A WDFW carnivore science panel fleshed out detailed information on Washington’s bear and cougar population, research, management and the response, if any, to recent hunting regulation changes for the Fish and Wildlife Commission this morning.
The four-hour confab essentially covered two bases at once, addressing a recent petition asking the commission to more than reverse those 2019 and 2020 rule tweaks in a vote later this month and laid the groundwork for further discussions next year around policies and management of the species as they pertain to the updating of the statewide Game Management Plan.
WDFW’s Drs. Brian Kertson and Lindsay Welfelt provided biology lessons on cougars and bears, respectively, detailed the frameworks for how they are managed by WDFW and talked about interesting recent and ongoing research across Washington.
While the aforementioned petition claims the rule changes “significantly” impacted bear and cougar numbers, Kertson, Welfelt and agency managers indicated the populations are stable at the statewide level, with only limited areas of concern around harvest.
Dr. Donny Martorello, WDFW’s chief wildlife scientist, said that before today’s meeting, staff had talked about whether the cougar changes – which included increasing the harvest guideline in 19 population management units, or PMUs, and only counting adult cats in that while staying inside a 12 to 16 percent impact rate, for lack of a better phrase – had been detrimental to the population in terms of maintaining its stability and territoriality and said that they did not have any data or science showing them that. Kertson said that that 16 percent top end hadn’t been exceeded in recent years outside of 2018, which was pre-rule change.
Martorello also said they looked at data a couple years on either side of the bear rule change – extending the season to a uniform mid-November end and allowing two to be harvested in Eastern Washington – and didn’t see a cause and effect impact with those.
Commissioners had a number of questions, including the reliability of density and abundance estimates, agency confidence about whether bears and cougars are being overharvested or not, and harvest data reliability, given poor 54 percent hunter reporting and 25 percent tooth submission rates.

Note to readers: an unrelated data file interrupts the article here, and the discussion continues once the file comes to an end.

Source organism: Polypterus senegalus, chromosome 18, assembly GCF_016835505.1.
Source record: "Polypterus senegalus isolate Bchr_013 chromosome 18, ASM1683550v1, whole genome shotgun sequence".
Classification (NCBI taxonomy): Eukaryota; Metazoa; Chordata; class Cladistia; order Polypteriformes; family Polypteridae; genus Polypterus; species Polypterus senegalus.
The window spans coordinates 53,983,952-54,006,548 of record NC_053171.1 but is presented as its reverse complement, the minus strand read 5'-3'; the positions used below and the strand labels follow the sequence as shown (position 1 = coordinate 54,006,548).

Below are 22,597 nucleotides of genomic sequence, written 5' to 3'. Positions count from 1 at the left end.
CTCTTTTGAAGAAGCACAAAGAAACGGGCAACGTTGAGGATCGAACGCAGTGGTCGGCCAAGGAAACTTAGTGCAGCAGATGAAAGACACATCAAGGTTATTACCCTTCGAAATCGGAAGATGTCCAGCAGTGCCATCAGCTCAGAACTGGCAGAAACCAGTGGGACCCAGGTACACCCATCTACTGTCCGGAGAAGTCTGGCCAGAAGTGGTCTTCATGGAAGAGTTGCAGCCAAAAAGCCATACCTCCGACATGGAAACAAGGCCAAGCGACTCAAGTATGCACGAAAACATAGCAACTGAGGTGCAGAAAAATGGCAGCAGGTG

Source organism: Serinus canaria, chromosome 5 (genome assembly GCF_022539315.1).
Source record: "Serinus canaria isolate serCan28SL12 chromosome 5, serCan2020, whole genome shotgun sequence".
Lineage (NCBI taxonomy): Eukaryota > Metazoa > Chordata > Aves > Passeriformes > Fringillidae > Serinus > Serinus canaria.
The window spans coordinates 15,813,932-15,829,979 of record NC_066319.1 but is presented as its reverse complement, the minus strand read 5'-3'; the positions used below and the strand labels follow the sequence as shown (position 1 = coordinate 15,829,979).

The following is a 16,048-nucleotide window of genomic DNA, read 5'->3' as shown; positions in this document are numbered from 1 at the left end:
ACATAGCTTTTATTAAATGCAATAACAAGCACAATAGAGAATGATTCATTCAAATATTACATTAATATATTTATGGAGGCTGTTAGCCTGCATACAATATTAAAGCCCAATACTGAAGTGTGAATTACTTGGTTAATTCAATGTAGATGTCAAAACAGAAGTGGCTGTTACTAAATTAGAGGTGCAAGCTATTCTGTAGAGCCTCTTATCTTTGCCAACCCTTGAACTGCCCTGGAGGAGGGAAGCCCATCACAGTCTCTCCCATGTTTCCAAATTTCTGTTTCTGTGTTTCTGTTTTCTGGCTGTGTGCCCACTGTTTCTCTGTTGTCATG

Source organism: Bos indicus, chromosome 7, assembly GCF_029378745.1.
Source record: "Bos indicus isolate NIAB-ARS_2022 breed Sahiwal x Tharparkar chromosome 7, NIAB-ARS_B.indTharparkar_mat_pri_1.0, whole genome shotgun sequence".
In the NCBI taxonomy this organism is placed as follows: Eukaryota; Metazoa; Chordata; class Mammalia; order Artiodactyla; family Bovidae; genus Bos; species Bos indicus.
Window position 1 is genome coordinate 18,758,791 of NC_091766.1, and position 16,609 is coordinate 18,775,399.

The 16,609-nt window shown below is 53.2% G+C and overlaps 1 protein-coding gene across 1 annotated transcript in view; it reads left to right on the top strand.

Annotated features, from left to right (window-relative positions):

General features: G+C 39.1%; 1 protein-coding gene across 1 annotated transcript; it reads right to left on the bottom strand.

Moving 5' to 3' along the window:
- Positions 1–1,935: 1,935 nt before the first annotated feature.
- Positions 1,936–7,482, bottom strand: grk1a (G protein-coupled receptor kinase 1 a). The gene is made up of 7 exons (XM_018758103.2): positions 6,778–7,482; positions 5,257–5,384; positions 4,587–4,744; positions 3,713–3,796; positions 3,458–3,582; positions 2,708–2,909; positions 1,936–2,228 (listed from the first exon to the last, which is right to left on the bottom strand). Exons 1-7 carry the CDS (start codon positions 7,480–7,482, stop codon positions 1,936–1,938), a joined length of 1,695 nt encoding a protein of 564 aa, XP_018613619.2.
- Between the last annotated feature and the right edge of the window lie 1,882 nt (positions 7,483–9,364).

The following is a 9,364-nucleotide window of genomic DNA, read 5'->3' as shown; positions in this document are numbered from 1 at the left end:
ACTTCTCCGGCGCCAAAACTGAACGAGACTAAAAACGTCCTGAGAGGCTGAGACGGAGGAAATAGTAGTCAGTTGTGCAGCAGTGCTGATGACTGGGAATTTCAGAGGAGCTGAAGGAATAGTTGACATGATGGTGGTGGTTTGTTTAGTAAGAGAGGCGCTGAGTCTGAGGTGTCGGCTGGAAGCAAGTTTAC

Commissioner Lorna Smith sought to draw a cause and effect between increased cougar hunting in Northeast and a younger cat population causing more conflict there, but Kertson said it was a lot more complicated than that and that there wasn’t a lot of evidence to support her “troubled teen hypothesis.” She contended that the bear data had a lot of holes, and asked if it couldn’t also be true that the population was decreasing “in ways that we haven’t determined.”
Commissioner Tim Ragen, always interested in having more data, worried about hypothesizing their way through wildlife management.
Commissioner Woody Myers asked if cougars are managed at the statewide level, to which the answer is WDFW’s PMU scale, which includes stand-alone game management units and groups of adjacent GMUs lumped together.
Commissioner Steven Parker, channelling Chair Barbara Baker, observed that it can be frustrating not to have sharp, clear answers from staff when the commission needs to provide definitive statements on matters. The retired fisheries biologist said if he couldn’t understand it, the public couldn’t be expected to.
Commissioners also inquired whether hunters’ contention that fewer days needed to harvest bears – so-called catch per unit effort – suggests a growing bruin population in recent years, but Welfelt didn’t put a lot of faith in that as a measure because of how regulations and forage conditions can play a role in take.
She also shared how new bear density estimates show fewer bears in Southwest Washington’s Willapa Hills – an average of 8 per 100 square kilometers – than previously estimated, and that highest densities – from 31 to 35 bears/100km – are seen in Northeast Washington, the Blue Mountains (both former spring bear permit hunting zones) and the western Olympic Peninsula.
She pointed out bear harvest was skewed towards males and that very few cubs are shot; WDFW uses sex and age harvest data to increase, decrease or hold take steady. Kertson noted the overall 12-16 percent cougar guideline was based on females but that males could withstand a somewhat higher rate.
They both also pushed back on claims that bear and cougar populations are sharply rising overall. They indicated numbers were generally stable with some increases here and declines there. Kertson pointed out that in a state of 8 million and with next to everybody owning a trail cam and documenting cougars on the landscape there could be a bit of confirmation bias going on.
Their presentations also shared how the range of both species is strongly tied to forested areas, with cats also heavily dependent on ungulates. Slides illustrated the relatively longer range dispersal of toms across the Cascades and shorter range ones of boars, as well as overlapping territories of females.
The meeting was attended by all nine commissioners, although Vice Chair Molly Linville had to leave early to deal with a situation on her lower Moses Coulee ranch. All in all, it was a fascinating four hours on the state of the state’s bruins and big cats, and the ongoing science and policy discussions around them.
WDFW’s presentations can be found here and the meeting was carried on TVW.